Pros: good benefits. being in a place dedicated to my favorite area of study.
Cons: increasing pressure and workload. an increasing sub-culture of hostility towards retail workers.
I arrived 30 minutes before opening and got the store ready to do business. I would allocate various tasks with an eye to special skills my employees had. On Monday mornings I was responsible for weekly reports and bank deposits. The day progressed much like that of a typical small store, with periodic spikes in customers. (At times so extreme that – more... the guards had to restrict the inflow.)
I learned a great deal there, not just about business management, but the subject matter of the establishment, i.e. astronomy and related fields. I learned all aspects of marine navigation from renowned mariners, optical system construction from celebrated craftsmen, and even quantum mechanics from a Nobel Prize laureate.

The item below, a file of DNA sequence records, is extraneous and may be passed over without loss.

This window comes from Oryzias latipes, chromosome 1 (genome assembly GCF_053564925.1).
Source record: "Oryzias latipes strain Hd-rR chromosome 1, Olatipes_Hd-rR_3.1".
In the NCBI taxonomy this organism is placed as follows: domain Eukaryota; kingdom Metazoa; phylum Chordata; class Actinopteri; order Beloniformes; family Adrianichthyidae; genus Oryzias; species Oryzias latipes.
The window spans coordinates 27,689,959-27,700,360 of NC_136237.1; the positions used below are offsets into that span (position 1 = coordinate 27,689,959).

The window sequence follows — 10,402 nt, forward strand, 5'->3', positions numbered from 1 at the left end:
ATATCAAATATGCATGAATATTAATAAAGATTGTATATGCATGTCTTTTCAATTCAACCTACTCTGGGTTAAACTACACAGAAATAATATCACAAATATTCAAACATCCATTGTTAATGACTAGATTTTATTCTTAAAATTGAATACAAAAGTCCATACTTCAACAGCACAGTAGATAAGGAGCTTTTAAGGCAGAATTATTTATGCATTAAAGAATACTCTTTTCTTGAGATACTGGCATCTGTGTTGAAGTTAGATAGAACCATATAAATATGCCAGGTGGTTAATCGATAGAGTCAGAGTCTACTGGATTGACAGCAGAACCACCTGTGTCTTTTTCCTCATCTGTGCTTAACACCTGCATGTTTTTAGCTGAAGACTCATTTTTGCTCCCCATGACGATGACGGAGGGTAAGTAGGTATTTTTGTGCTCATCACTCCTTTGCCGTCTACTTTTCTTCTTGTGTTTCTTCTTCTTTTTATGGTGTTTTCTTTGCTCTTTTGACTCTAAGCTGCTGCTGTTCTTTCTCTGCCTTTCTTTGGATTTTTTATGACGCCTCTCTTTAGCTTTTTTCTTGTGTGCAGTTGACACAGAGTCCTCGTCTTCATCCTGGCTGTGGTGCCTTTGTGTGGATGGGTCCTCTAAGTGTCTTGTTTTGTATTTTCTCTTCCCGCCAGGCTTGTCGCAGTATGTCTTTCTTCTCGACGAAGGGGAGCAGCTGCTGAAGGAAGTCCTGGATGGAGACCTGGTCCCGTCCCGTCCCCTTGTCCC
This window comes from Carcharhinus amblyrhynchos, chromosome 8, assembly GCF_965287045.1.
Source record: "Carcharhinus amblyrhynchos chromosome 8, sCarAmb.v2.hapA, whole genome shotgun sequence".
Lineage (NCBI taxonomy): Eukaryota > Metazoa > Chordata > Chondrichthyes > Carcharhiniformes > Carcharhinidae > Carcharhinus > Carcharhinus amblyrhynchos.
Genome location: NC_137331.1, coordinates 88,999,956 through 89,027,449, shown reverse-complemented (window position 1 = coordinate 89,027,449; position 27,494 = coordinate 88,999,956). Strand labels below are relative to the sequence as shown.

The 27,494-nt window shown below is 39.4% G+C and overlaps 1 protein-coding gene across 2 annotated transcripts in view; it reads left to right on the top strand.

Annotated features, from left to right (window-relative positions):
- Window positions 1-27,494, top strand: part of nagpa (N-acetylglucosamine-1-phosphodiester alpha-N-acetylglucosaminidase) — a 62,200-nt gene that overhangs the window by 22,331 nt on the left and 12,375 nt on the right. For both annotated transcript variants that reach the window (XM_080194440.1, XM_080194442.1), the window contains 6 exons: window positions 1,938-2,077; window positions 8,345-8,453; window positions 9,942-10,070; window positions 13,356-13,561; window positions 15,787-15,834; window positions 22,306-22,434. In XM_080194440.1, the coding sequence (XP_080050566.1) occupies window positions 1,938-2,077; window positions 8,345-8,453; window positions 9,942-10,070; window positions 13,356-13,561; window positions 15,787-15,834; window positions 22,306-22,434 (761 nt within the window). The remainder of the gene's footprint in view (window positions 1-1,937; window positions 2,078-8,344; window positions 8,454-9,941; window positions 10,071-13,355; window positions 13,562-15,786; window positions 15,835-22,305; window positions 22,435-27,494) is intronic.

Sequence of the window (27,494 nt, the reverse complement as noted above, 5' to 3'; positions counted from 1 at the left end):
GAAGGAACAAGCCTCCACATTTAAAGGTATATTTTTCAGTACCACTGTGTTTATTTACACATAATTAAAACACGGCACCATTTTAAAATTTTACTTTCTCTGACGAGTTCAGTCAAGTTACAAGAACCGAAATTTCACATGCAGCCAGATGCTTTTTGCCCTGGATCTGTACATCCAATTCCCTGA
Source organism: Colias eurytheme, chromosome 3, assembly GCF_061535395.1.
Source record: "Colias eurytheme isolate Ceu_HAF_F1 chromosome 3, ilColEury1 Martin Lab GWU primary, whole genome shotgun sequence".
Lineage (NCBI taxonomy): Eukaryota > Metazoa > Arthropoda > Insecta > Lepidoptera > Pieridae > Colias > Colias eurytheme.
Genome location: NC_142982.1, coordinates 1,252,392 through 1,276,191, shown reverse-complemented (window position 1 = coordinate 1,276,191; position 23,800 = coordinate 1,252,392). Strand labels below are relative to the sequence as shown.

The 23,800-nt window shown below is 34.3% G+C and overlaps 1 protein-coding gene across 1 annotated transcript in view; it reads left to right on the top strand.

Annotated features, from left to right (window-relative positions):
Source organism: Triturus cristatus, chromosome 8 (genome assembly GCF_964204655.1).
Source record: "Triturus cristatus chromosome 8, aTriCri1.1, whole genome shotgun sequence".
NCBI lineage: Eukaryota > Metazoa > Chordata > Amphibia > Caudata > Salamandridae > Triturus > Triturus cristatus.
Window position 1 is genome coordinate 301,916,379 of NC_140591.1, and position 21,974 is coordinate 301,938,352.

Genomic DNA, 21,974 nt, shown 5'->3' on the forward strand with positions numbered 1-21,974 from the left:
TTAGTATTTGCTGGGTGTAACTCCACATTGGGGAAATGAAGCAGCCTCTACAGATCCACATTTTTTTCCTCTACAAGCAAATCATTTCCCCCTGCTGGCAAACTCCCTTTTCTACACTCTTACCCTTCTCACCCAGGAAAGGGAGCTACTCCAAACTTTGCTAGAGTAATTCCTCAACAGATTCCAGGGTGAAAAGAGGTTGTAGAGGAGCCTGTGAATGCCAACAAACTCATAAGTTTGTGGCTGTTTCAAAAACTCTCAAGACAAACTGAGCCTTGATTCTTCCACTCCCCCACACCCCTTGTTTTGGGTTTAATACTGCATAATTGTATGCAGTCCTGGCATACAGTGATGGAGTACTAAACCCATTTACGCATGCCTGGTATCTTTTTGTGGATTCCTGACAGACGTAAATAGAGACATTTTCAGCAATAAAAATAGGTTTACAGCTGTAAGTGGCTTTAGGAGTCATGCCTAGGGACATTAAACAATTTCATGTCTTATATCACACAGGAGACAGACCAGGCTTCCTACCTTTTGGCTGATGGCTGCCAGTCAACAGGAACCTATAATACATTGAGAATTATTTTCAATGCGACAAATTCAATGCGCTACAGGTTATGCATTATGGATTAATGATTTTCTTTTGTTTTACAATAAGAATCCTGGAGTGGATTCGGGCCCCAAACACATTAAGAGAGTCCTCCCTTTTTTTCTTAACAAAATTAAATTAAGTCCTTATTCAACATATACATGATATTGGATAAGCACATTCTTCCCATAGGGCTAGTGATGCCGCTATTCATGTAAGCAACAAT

Co-workers in the early days were most often hired from the Univ. of Chicago's student body, later on from more diverse sources. Generally co-workers were quite educated.
The hardest part of the job came when the manager left and I was given all his duties with just a small pay raise. (This did not include being given the title of manager, either.) Then I was assigned an increasing number of duties formerly done by other departments. Year by year, the work load increased at a far greater rate than my salary.
There were wonderful things about working there, particularly for one whose prime love in life was astronomy: meeting famous people in the field, learning from some of the foremost authorities, having fun at members' events. – less